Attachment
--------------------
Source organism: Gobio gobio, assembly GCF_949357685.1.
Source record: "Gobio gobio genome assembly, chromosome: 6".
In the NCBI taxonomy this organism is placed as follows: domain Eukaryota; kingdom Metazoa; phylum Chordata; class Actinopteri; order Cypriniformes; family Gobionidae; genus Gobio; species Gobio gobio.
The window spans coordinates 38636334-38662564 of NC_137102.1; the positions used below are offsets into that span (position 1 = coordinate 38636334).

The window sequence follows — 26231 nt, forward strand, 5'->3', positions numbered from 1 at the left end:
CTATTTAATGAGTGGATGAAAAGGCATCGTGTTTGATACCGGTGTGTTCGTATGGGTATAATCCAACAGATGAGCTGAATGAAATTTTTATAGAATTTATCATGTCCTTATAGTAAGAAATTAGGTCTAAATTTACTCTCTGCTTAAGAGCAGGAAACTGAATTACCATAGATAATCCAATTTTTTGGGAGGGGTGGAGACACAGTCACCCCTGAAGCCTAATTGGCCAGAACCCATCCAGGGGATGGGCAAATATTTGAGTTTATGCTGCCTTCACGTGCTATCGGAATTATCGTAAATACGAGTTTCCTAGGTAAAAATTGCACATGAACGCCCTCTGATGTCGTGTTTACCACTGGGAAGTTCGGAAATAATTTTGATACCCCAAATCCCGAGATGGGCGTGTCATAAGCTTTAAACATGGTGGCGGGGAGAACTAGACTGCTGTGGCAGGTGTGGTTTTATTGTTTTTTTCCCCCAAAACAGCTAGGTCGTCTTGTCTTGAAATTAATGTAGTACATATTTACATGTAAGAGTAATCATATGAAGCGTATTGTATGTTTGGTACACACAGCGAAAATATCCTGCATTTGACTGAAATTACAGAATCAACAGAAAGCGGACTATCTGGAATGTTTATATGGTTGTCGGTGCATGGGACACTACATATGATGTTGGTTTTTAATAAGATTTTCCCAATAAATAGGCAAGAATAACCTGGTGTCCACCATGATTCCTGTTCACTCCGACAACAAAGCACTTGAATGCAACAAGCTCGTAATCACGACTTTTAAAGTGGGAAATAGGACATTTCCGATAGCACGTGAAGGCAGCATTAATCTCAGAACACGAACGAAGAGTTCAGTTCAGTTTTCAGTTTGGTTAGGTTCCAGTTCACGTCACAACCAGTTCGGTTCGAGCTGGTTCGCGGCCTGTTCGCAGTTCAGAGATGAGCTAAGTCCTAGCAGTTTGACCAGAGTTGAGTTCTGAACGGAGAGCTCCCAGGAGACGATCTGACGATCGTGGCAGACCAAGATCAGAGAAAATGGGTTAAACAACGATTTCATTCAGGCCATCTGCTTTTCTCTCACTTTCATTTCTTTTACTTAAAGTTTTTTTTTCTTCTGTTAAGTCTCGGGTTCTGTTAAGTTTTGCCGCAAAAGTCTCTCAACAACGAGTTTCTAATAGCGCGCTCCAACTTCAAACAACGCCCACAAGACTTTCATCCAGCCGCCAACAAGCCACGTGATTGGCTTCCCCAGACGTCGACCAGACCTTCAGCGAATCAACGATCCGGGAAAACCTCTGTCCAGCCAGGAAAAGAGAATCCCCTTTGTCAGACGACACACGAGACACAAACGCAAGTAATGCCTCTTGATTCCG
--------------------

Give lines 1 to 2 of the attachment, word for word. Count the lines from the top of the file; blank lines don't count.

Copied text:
Source organism: Gobio gobio, assembly GCF_949357685.1.
Source record: "Gobio gobio genome assembly, chromosome: 6".